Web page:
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[Page 81]

Mezhirech'ye
(Chudey, Ukraine)

48°03' / 25°37'

Translation of chapter
“Czudyn” from Volume II:

Geschichte der Juden in der Bukowina

Edited by: Hugo Gold

As told by: Max Rendel, Caracas Venezuela

Published in Tel Aviv, 1962

Translated by:

Jerome Silverbush


This is a translation of the chapter “Czudyn”, Geschichte der Juden in der Bukowina
{History of the Jews in the Bukovina} Edited by: Dr. Hugo Gold,
As told by: Max Rendel, Caracas Venezuela, Published in Tel Aviv, 1962


Under Austrian rule, the approximately 500 Jews who lived in the town of Czudyn enjoyed a harmonious and secure existence. They administered their own community and lived in peace with their mostly Ruthene neighbors. Jewish interests were represented by the Kultusvorsteher 1 Mendl Gottesmann and Pinkas Scheuer. Moses Schwitz acted as deputy. Respected members of the community leadership were: Abraham Srul Knauer, Chaim Laufer, Moses Gruenberg, Dr. J. Ruhdoerfer, Moses Schuler, Chaim Singer, Josef Leib Herschmann, Mordko Weisselberg, Benjamin Druckmann, Schloime Schaerf, Salomon Singer, S. Druckmann, Juda Leib Stettner, and Seide Koffler. The rabbis were Josef Sch.Babad and Mordko Horowitz. There was a Bikur Cholim 2 organization (chairman, Srul Knauer), the Esrat Israel ( leader: E. Rudich) and a Talmud Torah association (president: David Grabscheid).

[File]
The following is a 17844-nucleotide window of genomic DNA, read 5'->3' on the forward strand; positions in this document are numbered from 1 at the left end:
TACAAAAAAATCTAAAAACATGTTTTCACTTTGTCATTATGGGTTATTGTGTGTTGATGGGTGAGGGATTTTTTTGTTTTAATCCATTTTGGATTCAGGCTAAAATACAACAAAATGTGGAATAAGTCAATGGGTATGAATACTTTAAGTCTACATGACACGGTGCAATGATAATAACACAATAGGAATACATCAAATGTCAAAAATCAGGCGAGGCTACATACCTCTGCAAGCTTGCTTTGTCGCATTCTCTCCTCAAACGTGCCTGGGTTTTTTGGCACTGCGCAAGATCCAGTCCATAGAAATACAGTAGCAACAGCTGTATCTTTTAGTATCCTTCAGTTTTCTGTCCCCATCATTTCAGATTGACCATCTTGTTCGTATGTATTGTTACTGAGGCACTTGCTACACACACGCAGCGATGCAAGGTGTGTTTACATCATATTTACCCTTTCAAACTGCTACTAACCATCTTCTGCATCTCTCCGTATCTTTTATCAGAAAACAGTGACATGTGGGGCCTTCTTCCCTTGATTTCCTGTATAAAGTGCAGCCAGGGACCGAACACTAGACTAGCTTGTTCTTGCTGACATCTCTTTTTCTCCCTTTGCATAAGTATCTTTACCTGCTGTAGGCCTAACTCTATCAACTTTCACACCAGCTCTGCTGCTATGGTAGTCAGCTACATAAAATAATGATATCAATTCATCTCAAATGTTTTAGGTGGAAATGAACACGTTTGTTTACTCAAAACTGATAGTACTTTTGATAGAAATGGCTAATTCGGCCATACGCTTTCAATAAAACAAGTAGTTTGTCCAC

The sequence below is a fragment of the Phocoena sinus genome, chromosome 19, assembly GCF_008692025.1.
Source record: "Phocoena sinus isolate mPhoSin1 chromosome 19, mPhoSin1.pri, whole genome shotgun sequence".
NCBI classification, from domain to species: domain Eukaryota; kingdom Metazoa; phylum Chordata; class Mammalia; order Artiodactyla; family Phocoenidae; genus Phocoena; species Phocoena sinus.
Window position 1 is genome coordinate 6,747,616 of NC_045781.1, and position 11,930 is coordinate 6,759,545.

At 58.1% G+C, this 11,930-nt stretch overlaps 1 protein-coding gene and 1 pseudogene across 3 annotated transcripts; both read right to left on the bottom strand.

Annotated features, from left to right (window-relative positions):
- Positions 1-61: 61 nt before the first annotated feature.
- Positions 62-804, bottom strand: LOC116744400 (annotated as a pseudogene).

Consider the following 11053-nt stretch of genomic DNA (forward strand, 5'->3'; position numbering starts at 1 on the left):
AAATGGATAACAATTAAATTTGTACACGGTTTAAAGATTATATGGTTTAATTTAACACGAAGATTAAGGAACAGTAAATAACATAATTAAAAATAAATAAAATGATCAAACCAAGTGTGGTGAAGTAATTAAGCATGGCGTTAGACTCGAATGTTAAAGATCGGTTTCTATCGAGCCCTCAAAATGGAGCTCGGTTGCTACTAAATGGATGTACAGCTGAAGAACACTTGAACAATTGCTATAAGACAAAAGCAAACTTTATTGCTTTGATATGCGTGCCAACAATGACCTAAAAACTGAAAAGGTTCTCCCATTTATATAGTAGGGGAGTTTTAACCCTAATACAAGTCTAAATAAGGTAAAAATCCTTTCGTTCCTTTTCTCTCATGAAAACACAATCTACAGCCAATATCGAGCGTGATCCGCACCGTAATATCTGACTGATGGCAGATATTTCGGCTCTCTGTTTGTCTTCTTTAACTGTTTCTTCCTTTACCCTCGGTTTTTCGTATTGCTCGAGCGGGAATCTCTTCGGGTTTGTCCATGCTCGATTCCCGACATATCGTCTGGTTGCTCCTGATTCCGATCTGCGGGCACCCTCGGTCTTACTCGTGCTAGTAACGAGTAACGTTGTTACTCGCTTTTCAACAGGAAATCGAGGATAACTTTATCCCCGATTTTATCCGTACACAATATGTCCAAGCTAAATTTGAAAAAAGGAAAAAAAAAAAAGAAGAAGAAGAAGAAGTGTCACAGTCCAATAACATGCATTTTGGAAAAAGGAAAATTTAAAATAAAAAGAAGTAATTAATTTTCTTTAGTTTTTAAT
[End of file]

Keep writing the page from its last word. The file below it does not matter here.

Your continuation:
The Jewish doctors, Dr. Sandberg and Dr. Menezel cared for the sick.

This idyllic peace ended with the events of the First World War, but the Jewish population tried to accommodate themselves to the new situation and continued their usual activities under the Romanian regime as far as this was permitted. The Russian occupation in 1941 and later the wave of destruction under the influence of Nazi Germany in 1941 brought the sad end. In Czudyn occurred as we reported for other places the most horrible crimes. The Romanian “Soldateska” together with the farmers, from the evening of July 4 through July 5, 1941 with unparalleled cruelty destroyed all Jewish life.




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Notes:

1) The Jewish community in a town was know as the “Kultusgemeinde.” I simply use the term “community.” in my translations. The Austrian regime required that the communities be self governing using a prescribed form of organization including a president, vice president, a secretary and several committees. One of the committees was the “Kultusvorstand.”

2) The “Bikur Cholim” is an organization whose members visit the sick.


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